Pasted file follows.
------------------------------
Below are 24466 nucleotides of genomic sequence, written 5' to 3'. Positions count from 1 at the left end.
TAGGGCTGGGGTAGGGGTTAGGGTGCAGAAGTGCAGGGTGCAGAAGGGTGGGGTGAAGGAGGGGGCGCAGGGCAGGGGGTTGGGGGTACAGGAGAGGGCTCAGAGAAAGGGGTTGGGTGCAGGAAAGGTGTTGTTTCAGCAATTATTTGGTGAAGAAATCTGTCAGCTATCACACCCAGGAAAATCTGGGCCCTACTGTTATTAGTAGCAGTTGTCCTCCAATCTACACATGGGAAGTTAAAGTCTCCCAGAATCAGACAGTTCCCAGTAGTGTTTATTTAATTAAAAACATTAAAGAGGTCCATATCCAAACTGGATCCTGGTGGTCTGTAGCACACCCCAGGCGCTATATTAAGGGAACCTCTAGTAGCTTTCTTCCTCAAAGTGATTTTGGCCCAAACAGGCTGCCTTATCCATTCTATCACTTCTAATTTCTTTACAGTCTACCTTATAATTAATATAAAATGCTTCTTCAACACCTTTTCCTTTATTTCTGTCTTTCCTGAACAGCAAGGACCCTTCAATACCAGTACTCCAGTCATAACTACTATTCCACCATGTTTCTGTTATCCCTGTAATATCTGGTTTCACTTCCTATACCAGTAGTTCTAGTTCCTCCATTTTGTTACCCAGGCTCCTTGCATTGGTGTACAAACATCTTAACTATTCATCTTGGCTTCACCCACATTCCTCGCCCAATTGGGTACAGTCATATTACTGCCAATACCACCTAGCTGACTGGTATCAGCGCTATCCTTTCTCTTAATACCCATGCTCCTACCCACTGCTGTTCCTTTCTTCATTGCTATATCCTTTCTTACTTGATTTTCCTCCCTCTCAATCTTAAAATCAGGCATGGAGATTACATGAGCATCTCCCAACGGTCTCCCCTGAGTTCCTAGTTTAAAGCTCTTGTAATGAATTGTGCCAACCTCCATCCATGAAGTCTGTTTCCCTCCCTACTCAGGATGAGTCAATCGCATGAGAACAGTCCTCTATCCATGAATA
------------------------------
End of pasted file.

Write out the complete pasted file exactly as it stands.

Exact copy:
Below are 24466 nucleotides of genomic sequence, written 5' to 3'. Positions count from 1 at the left end.
TAGGGCTGGGGTAGGGGTTAGGGTGCAGAAGTGCAGGGTGCAGAAGGGTGGGGTGAAGGAGGGGGCGCAGGGCAGGGGGTTGGGGGTACAGGAGAGGGCTCAGAGAAAGGGGTTGGGTGCAGGAAAGGTGTTGTTTCAGCAATTATTTGGTGAAGAAATCTGTCAGCTATCACACCCAGGAAAATCTGGGCCCTACTGTTATTAGTAGCAGTTGTCCTCCAATCTACACATGGGAAGTTAAAGTCTCCCAGAATCAGACAGTTCCCAGTAGTGTTTATTTAATTAAAAACATTAAAGAGGTCCATATCCAAACTGGATCCTGGTGGTCTGTAGCACACCCCAGGCGCTATATTAAGGGAACCTCTAGTAGCTTTCTTCCTCAAAGTGATTTTGGCCCAAACAGGCTGCCTTATCCATTCTATCACTTCTAATTTCTTTACAGTCTACCTTATAATTAATATAAAATGCTTCTTCAACACCTTTTCCTTTATTTCTGTCTTTCCTGAACAGCAAGGACCCTTCAATACCAGTACTCCAGTCATAACTACTATTCCACCATGTTTCTGTTATCCCTGTAATATCTGGTTTCACTTCCTATACCAGTAGTTCTAGTTCCTCCATTTTGTTACCCAGGCTCCTTGCATTGGTGTACAAACATCTTAACTATTCATCTTGGCTTCACCCACATTCCTCGCCCAATTGGGTACAGTCATATTACTGCCAATACCACCTAGCTGACTGGTATCAGCGCTATCCTTTCTCTTAATACCCATGCTCCTACCCACTGCTGTTCCTTTCTTCATTGCTATATCCTTTCTTACTTGATTTTCCTCCCTCTCAATCTTAAAATCAGGCATGGAGATTACATGAGCATCTCCCAACGGTCTCCCCTGAGTTCCTAGTTTAAAGCTCTTGTAATGAATTGTGCCAACCTCCATCCATGAAGTCTGTTTCCCTCCCTACTCAGGATGAGTCAATCGCATGAGAACAGTCCTCTATCCATGAATA